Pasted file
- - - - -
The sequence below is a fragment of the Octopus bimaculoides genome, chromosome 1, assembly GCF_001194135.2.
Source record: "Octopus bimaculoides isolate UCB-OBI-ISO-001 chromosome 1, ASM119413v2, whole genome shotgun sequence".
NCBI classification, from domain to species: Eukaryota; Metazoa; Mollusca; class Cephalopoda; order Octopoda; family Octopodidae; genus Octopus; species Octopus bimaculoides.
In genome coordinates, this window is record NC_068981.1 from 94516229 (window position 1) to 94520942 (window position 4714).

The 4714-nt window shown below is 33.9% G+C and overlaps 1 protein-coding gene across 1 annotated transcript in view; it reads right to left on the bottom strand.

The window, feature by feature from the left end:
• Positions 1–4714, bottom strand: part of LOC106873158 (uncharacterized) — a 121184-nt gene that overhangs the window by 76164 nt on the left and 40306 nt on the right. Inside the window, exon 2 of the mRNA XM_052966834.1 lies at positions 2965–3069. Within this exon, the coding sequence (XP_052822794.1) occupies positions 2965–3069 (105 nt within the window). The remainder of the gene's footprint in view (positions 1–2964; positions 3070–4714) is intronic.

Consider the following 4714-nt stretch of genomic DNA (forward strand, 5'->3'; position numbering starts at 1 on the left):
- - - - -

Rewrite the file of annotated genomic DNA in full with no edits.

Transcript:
The sequence below is a fragment of the Octopus bimaculoides genome, chromosome 1, assembly GCF_001194135.2.
Source record: "Octopus bimaculoides isolate UCB-OBI-ISO-001 chromosome 1, ASM119413v2, whole genome shotgun sequence".
NCBI classification, from domain to species: Eukaryota; Metazoa; Mollusca; class Cephalopoda; order Octopoda; family Octopodidae; genus Octopus; species Octopus bimaculoides.
In genome coordinates, this window is record NC_068981.1 from 94516229 (window position 1) to 94520942 (window position 4714).

The 4714-nt window shown below is 33.9% G+C and overlaps 1 protein-coding gene across 1 annotated transcript in view; it reads right to left on the bottom strand.

The window, feature by feature from the left end:
• Positions 1–4714, bottom strand: part of LOC106873158 (uncharacterized) — a 121184-nt gene that overhangs the window by 76164 nt on the left and 40306 nt on the right. Inside the window, exon 2 of the mRNA XM_052966834.1 lies at positions 2965–3069. Within this exon, the coding sequence (XP_052822794.1) occupies positions 2965–3069 (105 nt within the window). The remainder of the gene's footprint in view (positions 1–2964; positions 3070–4714) is intronic.

Consider the following 4714-nt stretch of genomic DNA (forward strand, 5'->3'; position numbering starts at 1 on the left):